Pay close attention to areas where the crop may have been stressed, damaged, or exposed to extreme environmental conditions. These areas include hillsides where drought stress may be more severe (for Fusarium and Aspergillus ear rots) and low areas where moisture from fog or high-dew conditions prevail (for Gibberella ear rot).
When you scout, randomly select plants and pull back the husks to examine the ears (Figure 5). A quick method is to select 100 plants across the field (20 ears each from five different areas). If you find a diseased ear, examine another 10 ears from adjacent plants.
During your examination, ask three questions:
- What ear rot disease is present?
- How much of the ear is affected by ear rot (what is the severity of the disease)?
- What proportion of the crop is affected?
Once you answer these questions, determine your next steps (see below). More information about identifying ears rots is available in Corn Disease Management: Ear Rots (CPN-2001).
Know When to Test for Mycotoxins
The risk of mycotoxins in harvested grain increases with the number of infected kernels on an ear. You should assume that diseased kernels contain mycotoxins.
However, mycotoxin levels may vary among diseased ears. Additionally, corn that appears to have a mild ear rot may still have very high mycotoxin levels. This makes the decision to test for mycotoxins difficult.
The threshold for aflatoxin should be very low. If you find any ears with Aspergillus ear rot, test the harvested grain for aflatoxin.
For DON and fumonisins, the threshold is flexible. If 30 percent of the ears you examine in a field have Gibberella or Fusarium ear rots, test for DON and fumonisins. You should also test your corn if you observe severe symptoms (more than 50 percent of the ear covered with mold) of either disease on multiple ears.)
Figure 5. Pull back the husk on corn ears to look for signs and symptoms of corn ear rots.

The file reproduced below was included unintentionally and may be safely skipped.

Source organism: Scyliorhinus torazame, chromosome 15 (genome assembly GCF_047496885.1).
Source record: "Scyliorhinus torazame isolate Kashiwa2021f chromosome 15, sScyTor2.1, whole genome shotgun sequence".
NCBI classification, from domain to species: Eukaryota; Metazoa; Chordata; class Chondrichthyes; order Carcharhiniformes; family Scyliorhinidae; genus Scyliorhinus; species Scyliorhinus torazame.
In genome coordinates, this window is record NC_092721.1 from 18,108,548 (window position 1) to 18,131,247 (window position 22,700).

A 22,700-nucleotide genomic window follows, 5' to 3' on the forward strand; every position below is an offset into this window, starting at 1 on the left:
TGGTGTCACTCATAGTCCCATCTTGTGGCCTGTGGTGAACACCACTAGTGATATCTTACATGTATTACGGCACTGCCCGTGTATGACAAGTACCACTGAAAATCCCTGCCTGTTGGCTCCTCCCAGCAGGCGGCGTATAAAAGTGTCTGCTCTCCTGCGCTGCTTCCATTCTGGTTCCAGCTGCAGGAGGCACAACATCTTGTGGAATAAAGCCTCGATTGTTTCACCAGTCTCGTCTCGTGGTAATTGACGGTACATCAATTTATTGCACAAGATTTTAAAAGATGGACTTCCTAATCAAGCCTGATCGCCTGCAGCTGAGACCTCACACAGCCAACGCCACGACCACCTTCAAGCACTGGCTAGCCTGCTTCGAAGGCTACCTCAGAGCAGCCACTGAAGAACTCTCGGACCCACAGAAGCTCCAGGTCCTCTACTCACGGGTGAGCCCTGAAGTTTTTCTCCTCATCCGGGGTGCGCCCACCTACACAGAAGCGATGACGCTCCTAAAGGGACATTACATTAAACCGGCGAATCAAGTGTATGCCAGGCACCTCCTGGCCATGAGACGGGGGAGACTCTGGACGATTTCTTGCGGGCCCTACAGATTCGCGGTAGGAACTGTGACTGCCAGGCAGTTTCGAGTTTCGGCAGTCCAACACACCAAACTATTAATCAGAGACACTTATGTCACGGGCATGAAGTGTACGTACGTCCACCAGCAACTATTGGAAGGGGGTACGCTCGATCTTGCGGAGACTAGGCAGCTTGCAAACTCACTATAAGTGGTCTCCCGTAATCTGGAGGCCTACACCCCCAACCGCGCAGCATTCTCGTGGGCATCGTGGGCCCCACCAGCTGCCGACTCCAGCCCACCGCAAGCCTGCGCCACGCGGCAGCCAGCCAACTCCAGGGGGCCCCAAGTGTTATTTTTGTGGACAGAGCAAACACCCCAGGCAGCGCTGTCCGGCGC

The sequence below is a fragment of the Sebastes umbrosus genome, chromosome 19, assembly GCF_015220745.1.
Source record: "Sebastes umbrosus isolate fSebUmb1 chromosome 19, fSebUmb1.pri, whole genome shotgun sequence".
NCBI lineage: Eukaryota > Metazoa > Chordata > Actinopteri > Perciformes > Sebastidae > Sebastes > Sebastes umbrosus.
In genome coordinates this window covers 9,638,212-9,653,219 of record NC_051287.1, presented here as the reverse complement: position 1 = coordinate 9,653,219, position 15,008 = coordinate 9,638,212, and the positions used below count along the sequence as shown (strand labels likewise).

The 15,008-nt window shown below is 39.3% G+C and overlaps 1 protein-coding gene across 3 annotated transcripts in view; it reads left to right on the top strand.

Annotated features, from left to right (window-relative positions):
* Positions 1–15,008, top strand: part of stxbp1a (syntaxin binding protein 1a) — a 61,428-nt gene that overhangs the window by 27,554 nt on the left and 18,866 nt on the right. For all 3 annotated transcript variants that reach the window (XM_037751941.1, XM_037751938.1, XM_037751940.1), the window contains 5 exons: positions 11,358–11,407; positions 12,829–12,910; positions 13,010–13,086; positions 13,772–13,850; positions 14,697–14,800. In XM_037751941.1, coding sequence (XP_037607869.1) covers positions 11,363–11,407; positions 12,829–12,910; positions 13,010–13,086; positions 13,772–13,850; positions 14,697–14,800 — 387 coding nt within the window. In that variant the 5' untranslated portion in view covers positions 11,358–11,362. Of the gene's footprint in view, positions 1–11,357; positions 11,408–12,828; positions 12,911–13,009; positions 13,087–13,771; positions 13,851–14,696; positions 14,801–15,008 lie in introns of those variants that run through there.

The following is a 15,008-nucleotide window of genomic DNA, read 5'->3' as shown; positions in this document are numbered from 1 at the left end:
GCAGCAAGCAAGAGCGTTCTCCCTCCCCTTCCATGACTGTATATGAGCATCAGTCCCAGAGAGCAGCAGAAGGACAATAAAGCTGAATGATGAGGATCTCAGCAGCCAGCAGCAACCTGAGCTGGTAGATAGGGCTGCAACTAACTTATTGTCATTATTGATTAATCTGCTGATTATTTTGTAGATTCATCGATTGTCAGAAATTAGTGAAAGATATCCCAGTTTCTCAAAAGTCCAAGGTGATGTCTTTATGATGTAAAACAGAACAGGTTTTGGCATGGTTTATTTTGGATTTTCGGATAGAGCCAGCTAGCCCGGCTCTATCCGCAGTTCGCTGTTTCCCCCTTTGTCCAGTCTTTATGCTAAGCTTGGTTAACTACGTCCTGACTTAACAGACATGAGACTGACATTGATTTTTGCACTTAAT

7. What are the mycotoxin testing options?
Mycotoxins are complex chemical compounds, which makes them difficult to quantify. However, several technologies can assess mycotoxin concentrations in corn grain.
For this reason, you should never rely solely on visual methods to confirm the presence of mycotoxins. A common visual test — the black light test — can indicate the presence of the fungus Aspergillus flavus, but it does not detect the aflatoxin it produces (Figure 6).
For an accurate assessment, send grain samples to a professional laboratory for analysis (Figure 7). Local laboratories and grain inspection services may test individual corn samples for mycotoxins; however, sample testing can be expensive. Check with your local extension personnel for a more complete list of grain testing facilities in your area. The cost and submission procedures will vary by provider.
See Corn Disease Management: Grain and Silage Sampling and Mycotoxin Testing (CPN-2003) for more information.
Figure 6. When crushed corn grain (top) is exposed to a black light, it can fluoresce (glow) if kojic acid is present (bottom right). A. flavus often produces kojic acid, but a black light test is not a reliable method for detecting aflatoxin.
Figure 7. Sample corn to send out for laboratory testing.